A trio of specialist companies in the UK has launched a surveillance and radio frequency (RF) jamming-based system aimed at protecting critical national infrastructure (CNI), military bases and very important persons (VIPs) from threatening unmanned aerial vehicles (UAVs).Blighter Surveillance Systems, Chess Dynamics and Enterprise Control Systems unveiled the Anti-UAV Defence System (AUDS) to the media on 18 May in London. The solution integrates an electronic scanning radar; electro-optical camera; and RF jamming technology into a single package to detect, identify and disrupt UAVs which could be carrying weaponised payloads including improvised explosive devices (IEDs).The development follows multiple incidents involving unmanned systems over recent years including the landing of a UAV on top of Japanese Prime Minister Shinzo Abe’s residence in Tokyo (carrying traces of radioactive material); vertical take-off/landing (VTOL) UAV incursions over UK and French nuclear bases; and a quadcopter UAV which hovered within metres of German Chancellor Angela Merkel at an event in 2013.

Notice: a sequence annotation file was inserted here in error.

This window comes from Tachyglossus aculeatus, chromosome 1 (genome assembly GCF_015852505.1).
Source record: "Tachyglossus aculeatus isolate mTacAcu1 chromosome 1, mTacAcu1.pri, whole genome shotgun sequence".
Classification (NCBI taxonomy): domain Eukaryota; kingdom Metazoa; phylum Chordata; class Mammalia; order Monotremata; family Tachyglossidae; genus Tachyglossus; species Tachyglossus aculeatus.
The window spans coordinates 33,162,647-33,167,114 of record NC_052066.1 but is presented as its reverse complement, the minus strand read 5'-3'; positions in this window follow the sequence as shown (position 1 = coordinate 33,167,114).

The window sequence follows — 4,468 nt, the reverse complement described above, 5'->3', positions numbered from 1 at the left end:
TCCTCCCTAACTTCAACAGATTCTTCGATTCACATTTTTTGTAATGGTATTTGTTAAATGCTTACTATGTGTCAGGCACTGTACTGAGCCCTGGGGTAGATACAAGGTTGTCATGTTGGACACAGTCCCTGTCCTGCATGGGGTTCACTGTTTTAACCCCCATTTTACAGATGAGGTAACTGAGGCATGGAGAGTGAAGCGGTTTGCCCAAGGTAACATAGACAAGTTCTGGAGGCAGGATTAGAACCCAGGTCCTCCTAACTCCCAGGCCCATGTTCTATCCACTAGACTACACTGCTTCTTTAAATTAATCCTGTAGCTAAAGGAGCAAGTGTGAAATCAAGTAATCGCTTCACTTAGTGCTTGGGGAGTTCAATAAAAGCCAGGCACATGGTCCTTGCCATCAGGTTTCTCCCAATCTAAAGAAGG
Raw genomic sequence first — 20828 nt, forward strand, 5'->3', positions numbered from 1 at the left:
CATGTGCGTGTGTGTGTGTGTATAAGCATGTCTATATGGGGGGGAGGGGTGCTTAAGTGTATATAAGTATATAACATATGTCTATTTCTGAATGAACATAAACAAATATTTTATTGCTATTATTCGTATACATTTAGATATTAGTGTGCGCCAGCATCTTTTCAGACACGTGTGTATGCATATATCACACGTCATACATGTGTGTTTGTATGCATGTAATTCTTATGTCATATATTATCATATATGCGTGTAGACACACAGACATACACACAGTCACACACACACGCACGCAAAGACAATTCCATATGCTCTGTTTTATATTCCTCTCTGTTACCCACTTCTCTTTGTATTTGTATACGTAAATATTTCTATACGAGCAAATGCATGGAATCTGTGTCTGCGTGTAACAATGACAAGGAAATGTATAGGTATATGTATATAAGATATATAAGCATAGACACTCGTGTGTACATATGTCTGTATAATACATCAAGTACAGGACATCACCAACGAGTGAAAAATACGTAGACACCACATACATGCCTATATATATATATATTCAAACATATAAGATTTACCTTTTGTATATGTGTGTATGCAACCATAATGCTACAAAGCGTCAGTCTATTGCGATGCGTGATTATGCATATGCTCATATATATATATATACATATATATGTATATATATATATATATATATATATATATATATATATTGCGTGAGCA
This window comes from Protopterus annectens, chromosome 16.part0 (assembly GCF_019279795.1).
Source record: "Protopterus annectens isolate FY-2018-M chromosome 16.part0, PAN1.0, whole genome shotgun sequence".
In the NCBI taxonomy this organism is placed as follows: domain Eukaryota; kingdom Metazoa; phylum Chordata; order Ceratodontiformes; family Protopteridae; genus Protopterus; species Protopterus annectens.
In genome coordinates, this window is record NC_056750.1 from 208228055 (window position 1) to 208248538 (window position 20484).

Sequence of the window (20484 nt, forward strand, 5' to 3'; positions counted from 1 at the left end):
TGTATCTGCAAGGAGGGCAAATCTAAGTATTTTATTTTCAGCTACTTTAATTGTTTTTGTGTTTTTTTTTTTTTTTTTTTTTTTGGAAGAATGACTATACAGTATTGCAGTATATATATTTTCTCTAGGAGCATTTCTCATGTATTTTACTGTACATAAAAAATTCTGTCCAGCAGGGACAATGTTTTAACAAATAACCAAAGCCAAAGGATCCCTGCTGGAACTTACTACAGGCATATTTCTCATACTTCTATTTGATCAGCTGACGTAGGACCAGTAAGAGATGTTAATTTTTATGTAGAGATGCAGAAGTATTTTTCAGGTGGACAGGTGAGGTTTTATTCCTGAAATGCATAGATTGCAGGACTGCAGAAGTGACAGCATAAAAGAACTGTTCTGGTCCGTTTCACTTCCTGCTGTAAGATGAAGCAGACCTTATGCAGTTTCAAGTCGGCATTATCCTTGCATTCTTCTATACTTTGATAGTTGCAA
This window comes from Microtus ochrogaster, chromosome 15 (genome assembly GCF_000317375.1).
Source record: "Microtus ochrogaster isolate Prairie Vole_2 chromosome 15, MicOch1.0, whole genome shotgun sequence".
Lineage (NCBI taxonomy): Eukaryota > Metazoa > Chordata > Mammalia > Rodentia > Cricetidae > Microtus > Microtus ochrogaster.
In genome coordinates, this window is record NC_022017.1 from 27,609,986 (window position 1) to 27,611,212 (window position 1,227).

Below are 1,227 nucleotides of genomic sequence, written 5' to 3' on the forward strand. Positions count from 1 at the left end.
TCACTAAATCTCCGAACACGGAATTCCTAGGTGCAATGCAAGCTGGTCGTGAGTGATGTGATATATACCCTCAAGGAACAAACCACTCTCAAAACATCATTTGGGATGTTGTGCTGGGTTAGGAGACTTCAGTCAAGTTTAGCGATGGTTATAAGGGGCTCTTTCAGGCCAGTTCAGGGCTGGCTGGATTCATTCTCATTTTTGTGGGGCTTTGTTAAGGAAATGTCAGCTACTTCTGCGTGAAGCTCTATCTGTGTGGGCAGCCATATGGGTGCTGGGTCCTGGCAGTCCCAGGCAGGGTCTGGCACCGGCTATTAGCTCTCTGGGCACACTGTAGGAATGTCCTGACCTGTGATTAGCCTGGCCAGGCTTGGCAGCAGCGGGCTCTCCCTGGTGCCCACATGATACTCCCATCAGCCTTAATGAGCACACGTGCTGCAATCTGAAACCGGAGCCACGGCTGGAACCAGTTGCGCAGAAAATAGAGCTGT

The Canadian government is working to grow its aerospace, defence, and security industries as it expects military procurement to play a major role in the Canadian economy, Minister of Industry James Moore said during a 28 May speech at the CANSEC defence show in Ottawa.Moore noted that the Canadian defence sector includes more than 650 firms and contributes CAD9.4 billion (USD7.5 billion) to Canada's economy each year.Canada's efforts to grow the sector - many in response to the 2012 'Emerson' report on bolstering the aerospace industry - include launching the Consortium for Aerospace Research and Innovation in Canada (CARIC): a research network that recently established five regional offices and now has a local presence across Canada.